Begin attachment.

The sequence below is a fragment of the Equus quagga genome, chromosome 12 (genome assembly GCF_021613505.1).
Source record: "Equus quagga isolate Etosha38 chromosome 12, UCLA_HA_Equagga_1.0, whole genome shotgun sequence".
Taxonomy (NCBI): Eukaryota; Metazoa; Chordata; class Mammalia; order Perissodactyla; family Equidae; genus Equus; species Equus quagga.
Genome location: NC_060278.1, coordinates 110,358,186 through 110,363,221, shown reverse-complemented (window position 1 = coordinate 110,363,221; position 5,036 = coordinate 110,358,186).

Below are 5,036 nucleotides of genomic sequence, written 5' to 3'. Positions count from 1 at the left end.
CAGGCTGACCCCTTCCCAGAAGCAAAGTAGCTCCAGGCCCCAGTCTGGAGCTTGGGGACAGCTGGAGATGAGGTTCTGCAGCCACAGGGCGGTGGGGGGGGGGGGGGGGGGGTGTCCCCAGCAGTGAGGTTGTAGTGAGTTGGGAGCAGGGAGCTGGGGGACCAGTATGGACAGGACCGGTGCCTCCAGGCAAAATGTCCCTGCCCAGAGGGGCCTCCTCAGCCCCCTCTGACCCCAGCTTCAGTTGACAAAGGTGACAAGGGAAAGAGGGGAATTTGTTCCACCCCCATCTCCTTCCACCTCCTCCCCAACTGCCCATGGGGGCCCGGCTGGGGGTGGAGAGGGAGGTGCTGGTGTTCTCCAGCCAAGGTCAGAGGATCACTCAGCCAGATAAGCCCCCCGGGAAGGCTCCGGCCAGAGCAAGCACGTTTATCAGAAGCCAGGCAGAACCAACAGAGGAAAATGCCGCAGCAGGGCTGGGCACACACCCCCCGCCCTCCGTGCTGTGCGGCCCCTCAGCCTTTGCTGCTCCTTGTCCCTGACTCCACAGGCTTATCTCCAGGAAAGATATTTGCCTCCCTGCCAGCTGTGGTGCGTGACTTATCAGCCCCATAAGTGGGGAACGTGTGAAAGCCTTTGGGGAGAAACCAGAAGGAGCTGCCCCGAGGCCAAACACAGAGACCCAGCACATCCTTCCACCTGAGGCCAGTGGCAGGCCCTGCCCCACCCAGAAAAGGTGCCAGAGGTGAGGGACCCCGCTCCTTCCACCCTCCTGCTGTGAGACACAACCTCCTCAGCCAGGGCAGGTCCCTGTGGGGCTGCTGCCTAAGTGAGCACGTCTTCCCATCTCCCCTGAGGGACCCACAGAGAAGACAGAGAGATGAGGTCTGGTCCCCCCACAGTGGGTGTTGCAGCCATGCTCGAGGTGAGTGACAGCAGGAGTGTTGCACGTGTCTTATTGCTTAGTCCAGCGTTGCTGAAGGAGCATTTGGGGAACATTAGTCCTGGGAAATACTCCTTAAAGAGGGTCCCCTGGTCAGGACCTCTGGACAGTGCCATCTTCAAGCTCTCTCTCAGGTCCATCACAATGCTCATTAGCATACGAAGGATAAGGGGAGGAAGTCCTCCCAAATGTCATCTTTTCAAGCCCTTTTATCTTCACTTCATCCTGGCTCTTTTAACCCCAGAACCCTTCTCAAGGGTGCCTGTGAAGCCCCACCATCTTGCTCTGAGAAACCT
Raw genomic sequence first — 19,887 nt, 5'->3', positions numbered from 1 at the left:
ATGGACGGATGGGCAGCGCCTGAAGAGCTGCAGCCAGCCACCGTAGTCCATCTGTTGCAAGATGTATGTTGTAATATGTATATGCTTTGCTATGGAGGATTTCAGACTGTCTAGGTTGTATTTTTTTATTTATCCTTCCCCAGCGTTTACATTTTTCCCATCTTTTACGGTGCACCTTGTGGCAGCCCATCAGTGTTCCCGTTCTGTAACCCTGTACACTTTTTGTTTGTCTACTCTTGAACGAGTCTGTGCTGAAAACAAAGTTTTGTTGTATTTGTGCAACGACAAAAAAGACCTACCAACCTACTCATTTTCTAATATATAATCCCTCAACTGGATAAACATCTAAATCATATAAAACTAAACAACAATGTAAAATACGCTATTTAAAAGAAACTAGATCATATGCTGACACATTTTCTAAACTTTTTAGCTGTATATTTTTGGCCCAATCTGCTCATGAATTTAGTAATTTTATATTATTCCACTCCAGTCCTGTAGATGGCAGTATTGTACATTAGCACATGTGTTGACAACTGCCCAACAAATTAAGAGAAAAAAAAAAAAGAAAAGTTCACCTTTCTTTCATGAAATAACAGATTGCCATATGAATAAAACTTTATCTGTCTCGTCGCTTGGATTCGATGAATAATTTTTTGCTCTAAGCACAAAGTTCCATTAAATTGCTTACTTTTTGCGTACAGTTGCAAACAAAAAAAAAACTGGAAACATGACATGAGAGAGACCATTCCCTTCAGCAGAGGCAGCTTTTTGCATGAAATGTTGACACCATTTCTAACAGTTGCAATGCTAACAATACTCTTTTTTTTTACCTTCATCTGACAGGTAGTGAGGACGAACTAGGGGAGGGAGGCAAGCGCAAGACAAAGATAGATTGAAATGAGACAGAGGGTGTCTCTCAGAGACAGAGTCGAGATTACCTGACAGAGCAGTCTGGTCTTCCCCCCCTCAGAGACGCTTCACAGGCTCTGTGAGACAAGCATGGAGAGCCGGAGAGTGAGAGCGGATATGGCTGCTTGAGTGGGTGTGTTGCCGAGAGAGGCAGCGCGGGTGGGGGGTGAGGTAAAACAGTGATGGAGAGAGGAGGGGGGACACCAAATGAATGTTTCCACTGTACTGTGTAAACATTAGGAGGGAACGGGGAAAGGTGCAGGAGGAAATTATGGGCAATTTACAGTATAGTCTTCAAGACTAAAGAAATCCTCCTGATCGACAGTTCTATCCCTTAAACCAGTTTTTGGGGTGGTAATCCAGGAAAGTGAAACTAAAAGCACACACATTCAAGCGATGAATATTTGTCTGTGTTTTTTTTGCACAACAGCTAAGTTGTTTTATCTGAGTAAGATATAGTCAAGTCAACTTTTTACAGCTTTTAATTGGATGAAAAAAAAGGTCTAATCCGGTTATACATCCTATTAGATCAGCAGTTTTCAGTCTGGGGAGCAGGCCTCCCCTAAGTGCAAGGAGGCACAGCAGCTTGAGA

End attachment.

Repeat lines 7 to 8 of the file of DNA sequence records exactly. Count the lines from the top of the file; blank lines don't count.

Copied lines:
Raw genomic sequence first — 19,887 nt, 5'->3', positions numbered from 1 at the left:
ATGGACGGATGGGCAGCGCCTGAAGAGCTGCAGCCAGCCACCGTAGTCCATCTGTTGCAAGATGTATGTTGTAATATGTATATGCTTTGCTATGGAGGATTTCAGACTGTCTAGGTTGTATTTTTTTATTTATCCTTCCCCAGCGTTTACATTTTTCCCATCTTTTACGGTGCACCTTGTGGCAGCCCATCAGTGTTCCCGTTCTGTAACCCTGTACACTTTTTGTTTGTCTACTCTTGAACGAGTCTGTGCTGAAAACAAAGTTTTGTTGTATTTGTGCAACGACAAAAAAGACCTACCAACCTACTCATTTTCTAATATATAATCCCTCAACTGGATAAACATCTAAATCATATAAAACTAAACAACAATGTAAAATACGCTATTTAAAAGAAACTAGATCATATGCTGACACATTTTCTAAACTTTTTAGCTGTATATTTTTGGCCCAATCTGCTCATGAATTTAGTAATTTTATATTATTCCACTCCAGTCCTGTAGATGGCAGTATTGTACATTAGCACATGTGTTGACAACTGCCCAACAAATTAAGAGAAAAAAAAAAAAGAAAAGTTCACCTTTCTTTCATGAAATAACAGATTGCCATATGAATAAAACTTTATCTGTCTCGTCGCTTGGATTCGATGAATAATTTTTTGCTCTAAGCACAAAGTTCCATTAAATTGCTTACTTTTTGCGTACAGTTGCAAACAAAAAAAAAACTGGAAACATGACATGAGAGAGACCATTCCCTTCAGCAGAGGCAGCTTTTTGCATGAAATGTTGACACCATTTCTAACAGTTGCAATGCTAACAATACTCTTTTTTTTTACCTTCATCTGACAGGTAGTGAGGACGAACTAGGGGAGGGAGGCAAGCGCAAGACAAAGATAGATTGAAATGAGACAGAGGGTGTCTCTCAGAGACAGAGTCGAGATTACCTGACAGAGCAGTCTGGTCTTCCCCCCCTCAGAGACGCTTCACAGGCTCTGTGAGACAAGCATGGAGAGCCGGAGAGTGAGAGCGGATATGGCTGCTTGAGTGGGTGTGTTGCCGAGAGAGGCAGCGCGGGTGGGGGGTGAGGTAAAACAGTGATGGAGAGAGGAGGGGGGACACCAAATGAATGTTTCCACTGTACTGTGTAAACATTAGGAGGGAACGGGGAAAGGTGCAGGAGGAAATTATGGGCAATTTACAGTATAGTCTTCAAGACTAAAGAAATCCTCCTGATCGACAGTTCTATCCCTTAAACCAGTTTTTGGGGTGGTAATCCAGGAAAGTGAAACTAAAAGCACACACATTCAAGCGATGAATATTTGTCTGTGTTTTTTTTGCACAACAGCTAAGTTGTTTTATCTGAGTAAGATATAGTCAAGTCAACTTTTTACAGCTTTTAATTGGATGAAAAAAAAGGTCTAATCCGGTTATACATCCTATTAGATCAGCAGTTTTCAGTCTGGGGAGCAGGCCTCCCCTAAGTGCAAGGAGGCACAGCAGCTTGAGA